Scripted by Joseph Stefano, who wrote Psycho and Futz, and directed badly by Herb Wallerstein, who helmed four episodes of the original Star Trek on TV. Bo Svenson and Yvette Mimieux star, and they're both better than the movie deserves.

Verdict: NO.

♦ ♦ ♦ 

Unknown Origin (1995)
a/k/a The Alien Within

"In the year 2020, man has used up and destroyed most of the Earth's resources. Large corporations have begun to develop experimental undersea habitation in the hope of conquering a new frontier…"

Deep under the waters, an "efficiency expert" visits, to observe and offer suggestions to increase mining productivity. Something else is visiting, too, in this none-too-imaginitive but generally adequate Roger Corman spin on Alien and The Abyss.

An old and wrinkled Roddy McDowall stars, opposite Melanie Shatner, daughter of Captain Kirk, which must've been a thrill for both of them. Nepotism is a bad thing, m'kay? But she gives it everything she has, and she's no worse than her father, or than McDowall, who's clearly coasting.

Verdict: MAYBE.

10/11/2022   

There are so many good movies out there — old movies, odd or artsy, foreign or forgotten movies, or do-it-yourself movies made just for the joy of making them — that if you only watch whatever's on Netflix or playing at the twentyplex, you're missing out.

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Top illustration by Jeff Meyer. No talking once the lights dim. Real butter, not that fake crap, on the popcorn. I try to make these reviews spoiler-free, but sometimes screw up, sorry. Piracy is not a victimless crime. Click any image to enlarge. Comments & conversations invited.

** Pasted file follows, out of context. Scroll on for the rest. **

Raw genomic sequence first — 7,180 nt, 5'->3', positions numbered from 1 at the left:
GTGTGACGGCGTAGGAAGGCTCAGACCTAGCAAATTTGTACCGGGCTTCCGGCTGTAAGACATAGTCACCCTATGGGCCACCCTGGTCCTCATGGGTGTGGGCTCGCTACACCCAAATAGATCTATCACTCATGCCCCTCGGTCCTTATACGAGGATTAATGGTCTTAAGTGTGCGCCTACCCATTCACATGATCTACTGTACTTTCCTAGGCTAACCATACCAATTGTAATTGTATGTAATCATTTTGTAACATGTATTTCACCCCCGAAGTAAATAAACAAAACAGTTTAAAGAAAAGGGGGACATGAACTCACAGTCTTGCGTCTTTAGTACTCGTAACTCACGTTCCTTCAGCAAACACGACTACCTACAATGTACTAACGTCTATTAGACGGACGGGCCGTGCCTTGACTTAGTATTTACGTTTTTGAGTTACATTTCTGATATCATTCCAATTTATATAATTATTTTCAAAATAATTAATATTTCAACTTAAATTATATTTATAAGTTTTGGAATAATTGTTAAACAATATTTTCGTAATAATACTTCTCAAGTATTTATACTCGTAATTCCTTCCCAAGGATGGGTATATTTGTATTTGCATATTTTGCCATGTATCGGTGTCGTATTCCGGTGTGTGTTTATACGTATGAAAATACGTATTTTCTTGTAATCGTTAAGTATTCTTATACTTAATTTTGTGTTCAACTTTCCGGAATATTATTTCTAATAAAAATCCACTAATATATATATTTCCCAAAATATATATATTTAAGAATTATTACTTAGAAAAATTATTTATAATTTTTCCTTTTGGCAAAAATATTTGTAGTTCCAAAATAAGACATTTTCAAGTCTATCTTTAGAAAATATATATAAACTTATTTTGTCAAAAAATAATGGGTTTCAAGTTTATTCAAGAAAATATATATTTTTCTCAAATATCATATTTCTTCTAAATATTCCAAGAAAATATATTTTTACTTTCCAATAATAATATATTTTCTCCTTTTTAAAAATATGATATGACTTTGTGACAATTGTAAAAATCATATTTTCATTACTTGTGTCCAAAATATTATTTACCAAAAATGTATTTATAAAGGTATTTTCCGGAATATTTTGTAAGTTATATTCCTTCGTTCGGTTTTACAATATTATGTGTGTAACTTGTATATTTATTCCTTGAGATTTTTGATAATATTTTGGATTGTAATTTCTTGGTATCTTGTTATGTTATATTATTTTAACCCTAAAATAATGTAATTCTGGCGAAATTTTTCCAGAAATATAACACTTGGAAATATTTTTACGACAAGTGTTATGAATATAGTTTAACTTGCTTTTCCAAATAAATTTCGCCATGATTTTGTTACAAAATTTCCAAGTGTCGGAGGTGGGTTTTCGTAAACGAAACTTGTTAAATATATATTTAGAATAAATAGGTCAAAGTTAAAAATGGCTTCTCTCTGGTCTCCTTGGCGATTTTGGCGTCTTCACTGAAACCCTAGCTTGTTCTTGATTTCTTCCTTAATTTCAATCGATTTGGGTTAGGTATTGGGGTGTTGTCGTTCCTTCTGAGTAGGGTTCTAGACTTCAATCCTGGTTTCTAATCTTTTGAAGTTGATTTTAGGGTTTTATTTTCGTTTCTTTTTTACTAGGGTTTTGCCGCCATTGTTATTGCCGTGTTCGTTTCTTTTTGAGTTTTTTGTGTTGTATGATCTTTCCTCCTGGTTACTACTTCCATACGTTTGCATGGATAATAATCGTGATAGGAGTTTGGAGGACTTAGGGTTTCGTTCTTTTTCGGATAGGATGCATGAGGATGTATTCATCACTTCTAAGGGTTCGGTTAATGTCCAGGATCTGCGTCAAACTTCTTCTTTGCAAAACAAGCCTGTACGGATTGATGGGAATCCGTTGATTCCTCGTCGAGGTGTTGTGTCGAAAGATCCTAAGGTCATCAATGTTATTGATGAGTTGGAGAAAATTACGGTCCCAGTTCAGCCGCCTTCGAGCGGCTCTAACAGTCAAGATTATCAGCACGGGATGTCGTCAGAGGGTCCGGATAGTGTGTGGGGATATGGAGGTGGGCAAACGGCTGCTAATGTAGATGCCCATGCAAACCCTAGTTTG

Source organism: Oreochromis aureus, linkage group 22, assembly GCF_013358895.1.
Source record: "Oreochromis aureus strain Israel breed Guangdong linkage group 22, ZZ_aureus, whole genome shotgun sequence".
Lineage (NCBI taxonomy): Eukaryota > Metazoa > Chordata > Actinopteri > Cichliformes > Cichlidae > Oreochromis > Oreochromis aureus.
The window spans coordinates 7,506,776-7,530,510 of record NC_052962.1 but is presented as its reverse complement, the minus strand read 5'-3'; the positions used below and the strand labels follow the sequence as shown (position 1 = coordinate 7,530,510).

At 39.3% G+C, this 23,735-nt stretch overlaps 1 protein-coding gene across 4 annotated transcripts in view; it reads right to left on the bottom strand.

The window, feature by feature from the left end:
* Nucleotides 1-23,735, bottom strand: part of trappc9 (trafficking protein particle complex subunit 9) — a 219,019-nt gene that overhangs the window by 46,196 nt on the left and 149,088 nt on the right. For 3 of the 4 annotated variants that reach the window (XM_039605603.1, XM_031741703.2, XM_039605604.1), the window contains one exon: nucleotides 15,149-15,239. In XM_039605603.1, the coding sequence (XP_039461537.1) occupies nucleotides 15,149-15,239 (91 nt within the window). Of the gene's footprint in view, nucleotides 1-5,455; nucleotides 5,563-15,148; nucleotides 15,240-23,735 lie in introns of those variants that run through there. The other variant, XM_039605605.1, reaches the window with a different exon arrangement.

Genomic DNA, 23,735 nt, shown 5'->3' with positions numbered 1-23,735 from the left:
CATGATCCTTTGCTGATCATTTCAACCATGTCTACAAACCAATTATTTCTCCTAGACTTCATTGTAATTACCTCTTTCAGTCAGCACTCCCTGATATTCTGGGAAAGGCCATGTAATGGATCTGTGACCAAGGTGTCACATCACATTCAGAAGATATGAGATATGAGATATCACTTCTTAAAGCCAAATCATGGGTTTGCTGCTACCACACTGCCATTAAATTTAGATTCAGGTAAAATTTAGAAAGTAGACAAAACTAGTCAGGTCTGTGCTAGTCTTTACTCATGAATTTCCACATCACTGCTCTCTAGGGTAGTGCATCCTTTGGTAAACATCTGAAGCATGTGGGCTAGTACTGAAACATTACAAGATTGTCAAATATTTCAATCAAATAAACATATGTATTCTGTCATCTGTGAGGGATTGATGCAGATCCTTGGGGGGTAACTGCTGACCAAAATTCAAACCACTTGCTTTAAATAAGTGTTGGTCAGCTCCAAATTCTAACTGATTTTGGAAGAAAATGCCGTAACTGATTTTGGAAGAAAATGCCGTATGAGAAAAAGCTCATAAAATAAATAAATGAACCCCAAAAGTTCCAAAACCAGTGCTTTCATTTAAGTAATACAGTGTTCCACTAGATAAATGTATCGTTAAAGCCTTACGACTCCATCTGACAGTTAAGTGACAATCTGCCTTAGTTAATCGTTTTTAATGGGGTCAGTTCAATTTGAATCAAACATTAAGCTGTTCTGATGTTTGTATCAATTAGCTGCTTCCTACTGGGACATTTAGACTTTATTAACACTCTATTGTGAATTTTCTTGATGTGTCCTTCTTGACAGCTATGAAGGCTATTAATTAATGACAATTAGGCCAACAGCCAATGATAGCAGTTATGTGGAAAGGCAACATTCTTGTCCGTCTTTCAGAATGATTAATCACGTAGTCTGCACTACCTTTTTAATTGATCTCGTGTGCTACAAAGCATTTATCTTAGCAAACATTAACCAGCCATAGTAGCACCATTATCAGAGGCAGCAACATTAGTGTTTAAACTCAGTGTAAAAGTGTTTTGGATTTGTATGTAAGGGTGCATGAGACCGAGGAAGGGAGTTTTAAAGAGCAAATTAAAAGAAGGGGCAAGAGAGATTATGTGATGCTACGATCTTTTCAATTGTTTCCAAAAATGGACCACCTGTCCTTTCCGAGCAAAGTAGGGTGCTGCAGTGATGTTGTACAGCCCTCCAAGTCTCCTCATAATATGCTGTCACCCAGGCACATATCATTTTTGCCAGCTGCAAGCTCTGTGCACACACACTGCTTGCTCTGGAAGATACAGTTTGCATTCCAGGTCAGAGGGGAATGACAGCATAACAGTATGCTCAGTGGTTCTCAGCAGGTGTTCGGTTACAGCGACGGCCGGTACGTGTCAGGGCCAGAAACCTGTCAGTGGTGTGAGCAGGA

4 comments:

  1. I haven't read your review yet, but :

    I fucking LOVE Sneakers. We may have seen it together. I have probably watched it a dozen times, and I still love it every time. I think the Mary McDonnell character is well-acted, but poorly-written. It's a small flaw.

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    Replies
    1. Maybe. I wanted MM to do more in the movie. Wanted everyone to do more, but it's mostly about Redford's character, and yeah, it's great.

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    2. I just watched Sneakers for the first time a few weeks ago. I was indifferent to it. The blind guy driving the truck was absurd and unnecessary; compare it to the scene in Licorice Pizza where the two kids have to navigate the moving van backwards (!) without power (!) down several miles of curving residential streets. I didn't like that film either, but that's the best action scene of the 21st century, not counting Mad Max Fury Road of course.

      I like a few films Redford is in (especially Three Days of the Condor and his Michael Ritchie flicks) and by all accounts he's a decent human, but I think he is, without a doubt, the single vainest actor who ever lived. I mean the roles he chooses, the manner in which his characters are introduced, the character types and arcs (always a hero, always false humility), his haircuts, his wardrobe, everything. He's insufferable. His frequent cohort Paul Newman I just find boring, nothing in his eyes at all. I think Warren Beatty is much more interesting. He's willing to look foolish, he's a legendary cocksman, and he may be the second smartest actor of that generation after Jack Nicholson.

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    3. The blind guy schtick in Sneakers is kinda lame, definitely the drive, and also when he 'finds' the modem.

      Never noticed that about Redford, but also a valid point, I think. Never seen him play anything but another dashing, smart good guy.

      He also briefly dabbled in owning cinemas under his Sundance brand, and built a theater from scratch in Madison, but it was bland, ugly, and overpriced, no better than any other theater, and with a truly tacky interior centered on, I kid you not, dried twigs.

      That said, I've never not liked him in a movie, and I've also liked most of his directorial efforts.